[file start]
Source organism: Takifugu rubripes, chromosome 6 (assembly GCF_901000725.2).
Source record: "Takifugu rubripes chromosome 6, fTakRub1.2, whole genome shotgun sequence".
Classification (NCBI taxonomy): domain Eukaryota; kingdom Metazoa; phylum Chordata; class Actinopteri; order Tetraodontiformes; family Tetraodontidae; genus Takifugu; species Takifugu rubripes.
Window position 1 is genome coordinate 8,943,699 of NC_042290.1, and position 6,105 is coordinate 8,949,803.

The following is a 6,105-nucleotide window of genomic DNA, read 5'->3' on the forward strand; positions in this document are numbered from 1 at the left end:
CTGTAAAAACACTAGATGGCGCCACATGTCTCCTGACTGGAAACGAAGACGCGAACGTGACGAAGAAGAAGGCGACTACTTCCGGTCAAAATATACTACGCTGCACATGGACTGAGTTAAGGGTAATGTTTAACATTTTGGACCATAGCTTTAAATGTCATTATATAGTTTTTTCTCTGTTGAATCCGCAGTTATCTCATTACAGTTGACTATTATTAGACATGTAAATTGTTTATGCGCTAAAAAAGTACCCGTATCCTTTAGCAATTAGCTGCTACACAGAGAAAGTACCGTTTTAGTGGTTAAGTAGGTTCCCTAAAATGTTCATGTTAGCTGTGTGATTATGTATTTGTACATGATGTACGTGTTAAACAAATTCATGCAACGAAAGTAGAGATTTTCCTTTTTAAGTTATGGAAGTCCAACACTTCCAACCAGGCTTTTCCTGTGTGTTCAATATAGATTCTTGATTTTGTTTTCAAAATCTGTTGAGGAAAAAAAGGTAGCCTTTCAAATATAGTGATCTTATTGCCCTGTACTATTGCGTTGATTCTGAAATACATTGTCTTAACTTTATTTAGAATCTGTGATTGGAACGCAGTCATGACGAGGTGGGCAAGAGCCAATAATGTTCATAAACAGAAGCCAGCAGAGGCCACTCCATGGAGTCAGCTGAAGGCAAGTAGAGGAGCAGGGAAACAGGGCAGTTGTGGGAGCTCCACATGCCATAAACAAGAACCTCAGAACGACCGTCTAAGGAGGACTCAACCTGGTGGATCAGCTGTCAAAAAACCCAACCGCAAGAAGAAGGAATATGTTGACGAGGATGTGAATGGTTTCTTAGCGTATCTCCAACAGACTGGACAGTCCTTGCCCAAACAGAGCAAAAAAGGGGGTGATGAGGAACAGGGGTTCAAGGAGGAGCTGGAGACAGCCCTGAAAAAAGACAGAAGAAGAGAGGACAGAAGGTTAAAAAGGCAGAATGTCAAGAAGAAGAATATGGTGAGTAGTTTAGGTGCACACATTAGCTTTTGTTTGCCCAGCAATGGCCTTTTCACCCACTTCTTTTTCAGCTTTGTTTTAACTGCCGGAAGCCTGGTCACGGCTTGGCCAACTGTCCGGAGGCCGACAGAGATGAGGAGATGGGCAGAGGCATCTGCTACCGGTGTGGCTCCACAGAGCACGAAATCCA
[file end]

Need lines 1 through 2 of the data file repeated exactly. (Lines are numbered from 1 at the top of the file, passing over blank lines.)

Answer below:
Source organism: Takifugu rubripes, chromosome 6 (assembly GCF_901000725.2).
Source record: "Takifugu rubripes chromosome 6, fTakRub1.2, whole genome shotgun sequence".